The “how do you say kinks en Español?”: Casa Pomona on the Upper West Side, where a Spain-besotted friend and I landed for a drink in the first days after it was open and where it was one stumble after another. The worst was that the bartender offered to split the one glass of white he had left from one of the three bottles on the list, but he charged us for two. And I didn’t realize it until I was walking home, wondering how the tab was so high for three glasses of wine and one shared tapa, the migas. I’ve never had that in Spain, but I’m assuming it is not always a well-cooked egg topped with a little bit of chorizo and some dried croutons. WIGB? Probably, so Bob can try it. But the wine choices were so limited, and that little gouge didn’t help.

The not bad: Kelso Dining in Brooklyn, where I took Bob for lunch to try a Panamanian carimañola for a recipe I needed to develop. As good as those meat-filled yuca tubes were, the real stars on the table were the drinks: sorrel and tamarind, big glasses filled with ice and sweet-sour brightness. Both were perfect counterpoints to the richness of the fried yuca I also insisted on ordering, and to both the stewed chicken and the superb salt fish with rice and peas on the $10 lunch plate. It was like eating in the Caribbean. The owner and waitress couldn’t have been friendlier, even sending us off with a “souvenir” of the housemade hot sauce. WIGB? If I were in the neighborhood.

The port in a storm: A.G. Kitchen on the Upper West Side, where we landed after getting shut out of two other places (Loi, you had to hold a Tony Danza private party?) after the way overhyped “Chasing Ice.” It’s just the latest incarnation of the space, but the menu is more energetic. The hostess happily gave us a booth, and the waiter was patient. I didn’t try the burger one friend appeared to enjoy, but I’ll vouch for the fries. My salad was quite good, with Bibb lettuce, bacon and Cabrales dressing, and it was all of $9. Even better was Bob’s “samba” chicken, well-marinated and cooked juicy; The Cat loved the leftovers. Extra points for decent New Zealand sauvignon blanc for a non-gougey $36, and for a low noise level. WIGB? Why not?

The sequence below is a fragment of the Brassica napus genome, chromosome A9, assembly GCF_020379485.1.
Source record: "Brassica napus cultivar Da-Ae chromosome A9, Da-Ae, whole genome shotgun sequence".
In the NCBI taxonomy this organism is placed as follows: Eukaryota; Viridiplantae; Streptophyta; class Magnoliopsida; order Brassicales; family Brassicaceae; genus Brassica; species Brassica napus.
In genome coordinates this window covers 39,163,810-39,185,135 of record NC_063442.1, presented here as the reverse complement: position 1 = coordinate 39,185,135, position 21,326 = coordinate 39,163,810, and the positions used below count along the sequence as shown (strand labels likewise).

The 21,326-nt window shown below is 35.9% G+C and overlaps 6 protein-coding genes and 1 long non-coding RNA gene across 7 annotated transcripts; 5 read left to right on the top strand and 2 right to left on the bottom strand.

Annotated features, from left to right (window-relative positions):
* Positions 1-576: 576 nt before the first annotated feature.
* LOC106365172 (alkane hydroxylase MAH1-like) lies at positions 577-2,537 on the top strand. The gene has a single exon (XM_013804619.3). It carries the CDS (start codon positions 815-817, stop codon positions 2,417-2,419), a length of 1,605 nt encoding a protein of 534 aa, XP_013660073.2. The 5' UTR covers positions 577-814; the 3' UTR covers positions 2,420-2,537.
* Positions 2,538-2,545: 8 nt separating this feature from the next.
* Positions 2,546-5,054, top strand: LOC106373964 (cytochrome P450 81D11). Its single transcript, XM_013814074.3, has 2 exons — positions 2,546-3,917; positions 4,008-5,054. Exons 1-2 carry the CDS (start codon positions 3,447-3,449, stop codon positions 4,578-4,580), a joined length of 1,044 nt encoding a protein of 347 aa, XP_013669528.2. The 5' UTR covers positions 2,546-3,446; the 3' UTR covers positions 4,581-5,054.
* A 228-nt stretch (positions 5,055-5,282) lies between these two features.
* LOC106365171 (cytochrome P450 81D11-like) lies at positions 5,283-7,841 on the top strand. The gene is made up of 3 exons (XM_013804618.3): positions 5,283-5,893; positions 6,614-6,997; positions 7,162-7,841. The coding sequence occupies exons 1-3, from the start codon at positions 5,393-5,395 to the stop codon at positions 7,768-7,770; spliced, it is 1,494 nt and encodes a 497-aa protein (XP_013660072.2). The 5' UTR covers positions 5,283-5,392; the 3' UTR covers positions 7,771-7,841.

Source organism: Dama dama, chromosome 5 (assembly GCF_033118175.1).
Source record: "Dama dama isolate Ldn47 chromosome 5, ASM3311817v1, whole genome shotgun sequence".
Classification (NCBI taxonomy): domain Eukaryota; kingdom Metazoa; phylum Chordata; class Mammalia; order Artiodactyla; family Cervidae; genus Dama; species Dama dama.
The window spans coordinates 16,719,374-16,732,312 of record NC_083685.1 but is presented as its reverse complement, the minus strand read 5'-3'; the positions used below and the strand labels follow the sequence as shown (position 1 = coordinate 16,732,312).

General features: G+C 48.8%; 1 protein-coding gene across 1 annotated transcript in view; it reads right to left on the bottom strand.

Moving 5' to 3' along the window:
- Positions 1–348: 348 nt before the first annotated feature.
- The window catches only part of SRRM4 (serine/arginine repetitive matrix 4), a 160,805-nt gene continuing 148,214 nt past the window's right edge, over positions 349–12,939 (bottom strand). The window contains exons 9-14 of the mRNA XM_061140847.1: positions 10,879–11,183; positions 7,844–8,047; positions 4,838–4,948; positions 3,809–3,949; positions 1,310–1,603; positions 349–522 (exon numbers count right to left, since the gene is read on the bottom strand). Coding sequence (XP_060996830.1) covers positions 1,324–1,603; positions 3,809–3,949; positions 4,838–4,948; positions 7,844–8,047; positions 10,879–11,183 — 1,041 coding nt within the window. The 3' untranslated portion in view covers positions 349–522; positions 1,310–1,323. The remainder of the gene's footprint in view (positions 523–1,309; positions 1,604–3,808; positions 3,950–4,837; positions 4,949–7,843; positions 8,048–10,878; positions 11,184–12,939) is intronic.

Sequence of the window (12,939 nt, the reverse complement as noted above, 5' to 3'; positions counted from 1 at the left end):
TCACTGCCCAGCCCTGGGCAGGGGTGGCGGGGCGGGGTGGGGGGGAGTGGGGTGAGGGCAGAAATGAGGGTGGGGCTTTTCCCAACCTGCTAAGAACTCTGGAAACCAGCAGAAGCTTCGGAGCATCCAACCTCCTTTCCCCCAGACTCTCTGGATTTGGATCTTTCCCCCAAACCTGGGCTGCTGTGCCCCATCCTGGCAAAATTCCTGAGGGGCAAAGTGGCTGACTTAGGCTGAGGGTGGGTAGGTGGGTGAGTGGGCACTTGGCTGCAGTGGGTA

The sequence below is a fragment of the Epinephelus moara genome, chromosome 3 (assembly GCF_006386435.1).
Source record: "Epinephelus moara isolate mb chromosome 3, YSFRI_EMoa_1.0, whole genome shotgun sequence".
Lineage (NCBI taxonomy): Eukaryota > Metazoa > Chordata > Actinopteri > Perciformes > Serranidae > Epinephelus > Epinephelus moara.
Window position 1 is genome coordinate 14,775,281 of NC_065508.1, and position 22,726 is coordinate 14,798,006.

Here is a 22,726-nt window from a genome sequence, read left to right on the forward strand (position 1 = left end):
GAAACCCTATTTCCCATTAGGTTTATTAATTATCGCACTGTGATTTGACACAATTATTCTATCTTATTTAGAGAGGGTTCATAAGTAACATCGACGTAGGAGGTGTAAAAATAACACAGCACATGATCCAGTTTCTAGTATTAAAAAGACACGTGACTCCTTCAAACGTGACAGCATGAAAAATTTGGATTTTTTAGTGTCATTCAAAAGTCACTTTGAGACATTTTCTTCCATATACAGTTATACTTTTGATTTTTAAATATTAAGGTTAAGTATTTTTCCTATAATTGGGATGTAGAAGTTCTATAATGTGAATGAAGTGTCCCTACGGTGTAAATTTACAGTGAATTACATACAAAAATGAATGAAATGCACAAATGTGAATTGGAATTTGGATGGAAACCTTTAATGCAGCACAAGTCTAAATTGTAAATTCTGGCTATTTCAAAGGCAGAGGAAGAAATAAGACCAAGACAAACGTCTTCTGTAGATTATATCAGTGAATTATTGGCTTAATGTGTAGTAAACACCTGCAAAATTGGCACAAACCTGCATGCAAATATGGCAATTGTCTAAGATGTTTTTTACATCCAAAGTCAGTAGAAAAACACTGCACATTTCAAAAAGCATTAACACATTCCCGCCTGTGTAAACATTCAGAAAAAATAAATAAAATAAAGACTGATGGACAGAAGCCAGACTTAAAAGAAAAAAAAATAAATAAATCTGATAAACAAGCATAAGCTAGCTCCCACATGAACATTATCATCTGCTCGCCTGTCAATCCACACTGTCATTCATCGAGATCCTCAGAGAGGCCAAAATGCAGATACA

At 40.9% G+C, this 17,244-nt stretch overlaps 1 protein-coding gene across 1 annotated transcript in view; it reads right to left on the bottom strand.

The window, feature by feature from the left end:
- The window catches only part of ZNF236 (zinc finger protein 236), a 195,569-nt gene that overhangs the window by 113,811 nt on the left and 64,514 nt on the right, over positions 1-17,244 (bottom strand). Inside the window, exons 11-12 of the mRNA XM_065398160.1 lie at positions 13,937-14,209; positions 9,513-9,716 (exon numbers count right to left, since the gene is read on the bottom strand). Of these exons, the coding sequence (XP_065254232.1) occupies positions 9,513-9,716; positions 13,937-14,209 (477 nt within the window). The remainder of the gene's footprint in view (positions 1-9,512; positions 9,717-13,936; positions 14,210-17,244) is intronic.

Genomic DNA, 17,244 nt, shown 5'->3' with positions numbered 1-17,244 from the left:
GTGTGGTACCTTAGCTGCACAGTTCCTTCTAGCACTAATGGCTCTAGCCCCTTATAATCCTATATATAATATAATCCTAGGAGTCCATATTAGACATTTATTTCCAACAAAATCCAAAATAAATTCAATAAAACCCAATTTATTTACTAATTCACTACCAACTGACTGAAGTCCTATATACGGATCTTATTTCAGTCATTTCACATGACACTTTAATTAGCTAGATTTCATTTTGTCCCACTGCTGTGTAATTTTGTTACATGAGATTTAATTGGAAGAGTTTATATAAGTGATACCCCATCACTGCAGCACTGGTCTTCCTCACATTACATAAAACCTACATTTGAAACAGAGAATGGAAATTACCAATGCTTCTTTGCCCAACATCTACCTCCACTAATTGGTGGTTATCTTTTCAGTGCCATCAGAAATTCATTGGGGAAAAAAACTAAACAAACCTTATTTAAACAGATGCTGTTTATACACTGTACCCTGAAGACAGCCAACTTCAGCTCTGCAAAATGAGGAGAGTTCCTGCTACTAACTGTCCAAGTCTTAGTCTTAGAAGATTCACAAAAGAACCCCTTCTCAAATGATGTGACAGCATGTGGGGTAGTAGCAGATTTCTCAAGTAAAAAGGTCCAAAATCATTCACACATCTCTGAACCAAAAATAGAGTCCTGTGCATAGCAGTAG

The price is right: Cocina Economica on the Upper West Side, where we snared a table after an early showing of the seriously good “Silver Linings Playbook” and where the only thing that would keep me from going back was the space — it’s great-looking, but too many tables are crammed in so tightly the waiters can barely navigate. Everything was so cheap I hoped the chefs know restaurant math, because it’s hard to see how they’ll make money on an $8 skirt steak salad with avocado, lettuce, poblanos, jicama and cotija when it’s mostly meat. Bob’s braised pork loin for $13 was a mega-portion/plate as well, with Swiss chard, corn, green beans and pumpkin seeds. Maybe they’ll clean up on the ill-conceived avocado corn bread, baked to desiccation in a corn husk and desperately needing the superb salsas that arrived with it.